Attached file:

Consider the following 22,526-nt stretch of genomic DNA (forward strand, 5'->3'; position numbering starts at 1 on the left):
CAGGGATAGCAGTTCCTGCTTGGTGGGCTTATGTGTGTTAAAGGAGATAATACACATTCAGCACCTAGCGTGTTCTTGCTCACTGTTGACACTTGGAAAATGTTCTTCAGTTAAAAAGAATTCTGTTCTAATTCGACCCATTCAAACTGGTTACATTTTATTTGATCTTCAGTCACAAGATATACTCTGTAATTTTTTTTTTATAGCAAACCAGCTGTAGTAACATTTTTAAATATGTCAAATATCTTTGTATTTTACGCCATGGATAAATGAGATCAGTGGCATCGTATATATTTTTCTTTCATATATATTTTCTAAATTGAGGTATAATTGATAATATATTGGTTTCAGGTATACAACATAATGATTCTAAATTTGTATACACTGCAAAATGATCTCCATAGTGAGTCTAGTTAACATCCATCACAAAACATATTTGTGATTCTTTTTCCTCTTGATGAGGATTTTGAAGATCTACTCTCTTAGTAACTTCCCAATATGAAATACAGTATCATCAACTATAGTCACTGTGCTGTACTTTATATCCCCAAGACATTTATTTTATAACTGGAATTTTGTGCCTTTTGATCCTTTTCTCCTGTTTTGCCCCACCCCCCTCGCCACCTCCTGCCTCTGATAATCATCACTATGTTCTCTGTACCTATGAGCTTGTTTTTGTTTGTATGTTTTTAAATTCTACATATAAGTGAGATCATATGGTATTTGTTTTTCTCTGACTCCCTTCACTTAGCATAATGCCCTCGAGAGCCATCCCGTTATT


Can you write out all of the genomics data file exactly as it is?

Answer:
Consider the following 22,526-nt stretch of genomic DNA (forward strand, 5'->3'; position numbering starts at 1 on the left):
CAGGGATAGCAGTTCCTGCTTGGTGGGCTTATGTGTGTTAAAGGAGATAATACACATTCAGCACCTAGCGTGTTCTTGCTCACTGTTGACACTTGGAAAATGTTCTTCAGTTAAAAAGAATTCTGTTCTAATTCGACCCATTCAAACTGGTTACATTTTATTTGATCTTCAGTCACAAGATATACTCTGTAATTTTTTTTTTATAGCAAACCAGCTGTAGTAACATTTTTAAATATGTCAAATATCTTTGTATTTTACGCCATGGATAAATGAGATCAGTGGCATCGTATATATTTTTCTTTCATATATATTTTCTAAATTGAGGTATAATTGATAATATATTGGTTTCAGGTATACAACATAATGATTCTAAATTTGTATACACTGCAAAATGATCTCCATAGTGAGTCTAGTTAACATCCATCACAAAACATATTTGTGATTCTTTTTCCTCTTGATGAGGATTTTGAAGATCTACTCTCTTAGTAACTTCCCAATATGAAATACAGTATCATCAACTATAGTCACTGTGCTGTACTTTATATCCCCAAGACATTTATTTTATAACTGGAATTTTGTGCCTTTTGATCCTTTTCTCCTGTTTTGCCCCACCCCCCTCGCCACCTCCTGCCTCTGATAATCATCACTATGTTCTCTGTACCTATGAGCTTGTTTTTGTTTGTATGTTTTTAAATTCTACATATAAGTGAGATCATATGGTATTTGTTTTTCTCTGACTCCCTTCACTTAGCATAATGCCCTCGAGAGCCATCCCGTTATT